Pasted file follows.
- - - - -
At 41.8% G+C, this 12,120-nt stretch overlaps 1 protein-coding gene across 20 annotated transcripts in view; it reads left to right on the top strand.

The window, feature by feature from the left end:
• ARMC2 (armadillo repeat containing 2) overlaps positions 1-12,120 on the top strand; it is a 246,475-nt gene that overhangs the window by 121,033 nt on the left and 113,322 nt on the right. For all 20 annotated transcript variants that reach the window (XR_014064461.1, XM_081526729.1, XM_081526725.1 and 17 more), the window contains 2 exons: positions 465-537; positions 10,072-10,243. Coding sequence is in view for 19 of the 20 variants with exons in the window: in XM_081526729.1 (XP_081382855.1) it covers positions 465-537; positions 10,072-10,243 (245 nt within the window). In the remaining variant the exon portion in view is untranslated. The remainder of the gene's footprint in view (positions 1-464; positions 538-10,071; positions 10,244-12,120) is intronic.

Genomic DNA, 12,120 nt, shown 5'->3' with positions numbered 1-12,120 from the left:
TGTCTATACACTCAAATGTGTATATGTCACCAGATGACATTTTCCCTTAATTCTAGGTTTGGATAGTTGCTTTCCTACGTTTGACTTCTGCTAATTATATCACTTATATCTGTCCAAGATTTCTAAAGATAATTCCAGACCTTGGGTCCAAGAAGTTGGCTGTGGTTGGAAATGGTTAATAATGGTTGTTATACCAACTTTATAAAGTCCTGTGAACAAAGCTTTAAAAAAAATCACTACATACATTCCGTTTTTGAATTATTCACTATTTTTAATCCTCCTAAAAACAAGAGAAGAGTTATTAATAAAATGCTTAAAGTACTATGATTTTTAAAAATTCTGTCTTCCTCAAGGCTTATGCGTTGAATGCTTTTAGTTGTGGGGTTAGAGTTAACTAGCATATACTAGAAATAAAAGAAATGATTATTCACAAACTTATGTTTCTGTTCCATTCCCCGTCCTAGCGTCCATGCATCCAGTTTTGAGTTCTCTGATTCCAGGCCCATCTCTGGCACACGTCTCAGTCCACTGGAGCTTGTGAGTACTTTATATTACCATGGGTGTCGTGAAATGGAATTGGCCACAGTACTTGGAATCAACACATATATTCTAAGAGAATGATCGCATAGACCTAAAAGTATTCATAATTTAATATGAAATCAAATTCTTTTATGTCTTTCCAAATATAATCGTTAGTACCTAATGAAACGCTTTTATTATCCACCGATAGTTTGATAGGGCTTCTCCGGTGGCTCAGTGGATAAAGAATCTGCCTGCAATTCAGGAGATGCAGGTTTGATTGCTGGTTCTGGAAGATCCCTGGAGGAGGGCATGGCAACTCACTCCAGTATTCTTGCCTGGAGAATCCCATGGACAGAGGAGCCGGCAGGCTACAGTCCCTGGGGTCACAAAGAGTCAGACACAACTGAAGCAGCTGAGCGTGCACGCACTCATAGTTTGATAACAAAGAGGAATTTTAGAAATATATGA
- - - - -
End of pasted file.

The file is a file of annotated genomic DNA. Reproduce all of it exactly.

At 41.8% G+C, this 12,120-nt stretch overlaps 1 protein-coding gene across 20 annotated transcripts in view; it reads left to right on the top strand.

The window, feature by feature from the left end:
• ARMC2 (armadillo repeat containing 2) overlaps positions 1-12,120 on the top strand; it is a 246,475-nt gene that overhangs the window by 121,033 nt on the left and 113,322 nt on the right. For all 20 annotated transcript variants that reach the window (XR_014064461.1, XM_081526729.1, XM_081526725.1 and 17 more), the window contains 2 exons: positions 465-537; positions 10,072-10,243. Coding sequence is in view for 19 of the 20 variants with exons in the window: in XM_081526729.1 (XP_081382855.1) it covers positions 465-537; positions 10,072-10,243 (245 nt within the window). In the remaining variant the exon portion in view is untranslated. The remainder of the gene's footprint in view (positions 1-464; positions 538-10,071; positions 10,244-12,120) is intronic.

Genomic DNA, 12,120 nt, shown 5'->3' with positions numbered 1-12,120 from the left:
TGTCTATACACTCAAATGTGTATATGTCACCAGATGACATTTTCCCTTAATTCTAGGTTTGGATAGTTGCTTTCCTACGTTTGACTTCTGCTAATTATATCACTTATATCTGTCCAAGATTTCTAAAGATAATTCCAGACCTTGGGTCCAAGAAGTTGGCTGTGGTTGGAAATGGTTAATAATGGTTGTTATACCAACTTTATAAAGTCCTGTGAACAAAGCTTTAAAAAAAATCACTACATACATTCCGTTTTTGAATTATTCACTATTTTTAATCCTCCTAAAAACAAGAGAAGAGTTATTAATAAAATGCTTAAAGTACTATGATTTTTAAAAATTCTGTCTTCCTCAAGGCTTATGCGTTGAATGCTTTTAGTTGTGGGGTTAGAGTTAACTAGCATATACTAGAAATAAAAGAAATGATTATTCACAAACTTATGTTTCTGTTCCATTCCCCGTCCTAGCGTCCATGCATCCAGTTTTGAGTTCTCTGATTCCAGGCCCATCTCTGGCACACGTCTCAGTCCACTGGAGCTTGTGAGTACTTTATATTACCATGGGTGTCGTGAAATGGAATTGGCCACAGTACTTGGAATCAACACATATATTCTAAGAGAATGATCGCATAGACCTAAAAGTATTCATAATTTAATATGAAATCAAATTCTTTTATGTCTTTCCAAATATAATCGTTAGTACCTAATGAAACGCTTTTATTATCCACCGATAGTTTGATAGGGCTTCTCCGGTGGCTCAGTGGATAAAGAATCTGCCTGCAATTCAGGAGATGCAGGTTTGATTGCTGGTTCTGGAAGATCCCTGGAGGAGGGCATGGCAACTCACTCCAGTATTCTTGCCTGGAGAATCCCATGGACAGAGGAGCCGGCAGGCTACAGTCCCTGGGGTCACAAAGAGTCAGACACAACTGAAGCAGCTGAGCGTGCACGCACTCATAGTTTGATAACAAAGAGGAATTTTAGAAATATATGA